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Jumping on the Jumping Sharks Bandwagon

Dreams of the Dying, Light of the Living channels The King

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The new album Dreams of the Dying, Light of the Living by Boise band Jumping Sharks wouldn't be hard to label as country, but that label wouldn't quite cover it. It could also be called psychedelic, with technical instrumental jam sessions interspersed throughout the album, but that wouldn't quite do it justice, either.

Jumping Sharks' sound stems from vocalist Zane Norsworthy, who sounds like a cross between Elvis Presley and Johnny Cash. He gives Jumping Sharks a classic sound, but it's a sound broken up ingeniously with the assistance of keys and unpredictable guitar solos that give Jumping Sharks a psychedelic--yet classic--sound.

The album stand-out, "Bullies," starts with an atmospheric, jazzy combination of guitar, laid-back drums and mood-setting piano. It's a relaxed feel, but one that is abruptly interrupted when the chorus starts and turns it into a song that could set the stage for a rowdy bar scene of locals slugging beer mugs together, singing along with every word.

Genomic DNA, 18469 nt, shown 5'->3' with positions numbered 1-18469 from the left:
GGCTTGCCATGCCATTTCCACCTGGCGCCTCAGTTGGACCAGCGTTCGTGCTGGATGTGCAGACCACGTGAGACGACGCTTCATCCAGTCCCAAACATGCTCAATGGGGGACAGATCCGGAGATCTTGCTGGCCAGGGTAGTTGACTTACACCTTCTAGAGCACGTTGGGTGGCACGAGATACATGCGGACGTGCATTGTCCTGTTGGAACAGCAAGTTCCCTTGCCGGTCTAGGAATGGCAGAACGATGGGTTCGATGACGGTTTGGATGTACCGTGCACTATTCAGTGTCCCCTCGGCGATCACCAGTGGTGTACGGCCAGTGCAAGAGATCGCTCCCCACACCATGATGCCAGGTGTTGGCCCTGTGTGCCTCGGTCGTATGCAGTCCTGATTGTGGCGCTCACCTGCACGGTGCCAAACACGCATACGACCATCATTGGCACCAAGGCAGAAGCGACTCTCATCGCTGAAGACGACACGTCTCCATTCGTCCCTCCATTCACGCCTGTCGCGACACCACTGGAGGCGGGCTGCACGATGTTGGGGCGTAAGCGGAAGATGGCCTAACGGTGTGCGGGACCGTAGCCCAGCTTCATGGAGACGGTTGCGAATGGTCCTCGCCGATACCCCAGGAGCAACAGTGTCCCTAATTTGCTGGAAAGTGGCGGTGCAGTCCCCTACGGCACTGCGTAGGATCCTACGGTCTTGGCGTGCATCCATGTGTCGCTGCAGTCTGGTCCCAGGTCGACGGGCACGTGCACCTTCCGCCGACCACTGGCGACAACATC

Norsworthy's nod-to-The-King voice is best displayed on "Hard On Me," where he sings, "Keep us all runnin' on a lonely heart / Keep us all runnin' on a lonely heart" with a voice that could be mistaken as an Elvis sample. Those vocals are then mixed with a synth-heavy, punk-paced funk and laced with perfectly placed guitar solos, and "Hard On Me" is the result.

Though their sound is hard to label--country, psychedelic, alternative rock--Jumping Sharks aren't hard to listen to. On Dreams of the Dying, Light of the Living, Jumping Sharks have created a CD that is both party music and musically tight. A musician can pick this up and appreciate it for its musical qualities or it could play in a jukebox on a Saturday night and energize a crowd the way "Black Betty" does.

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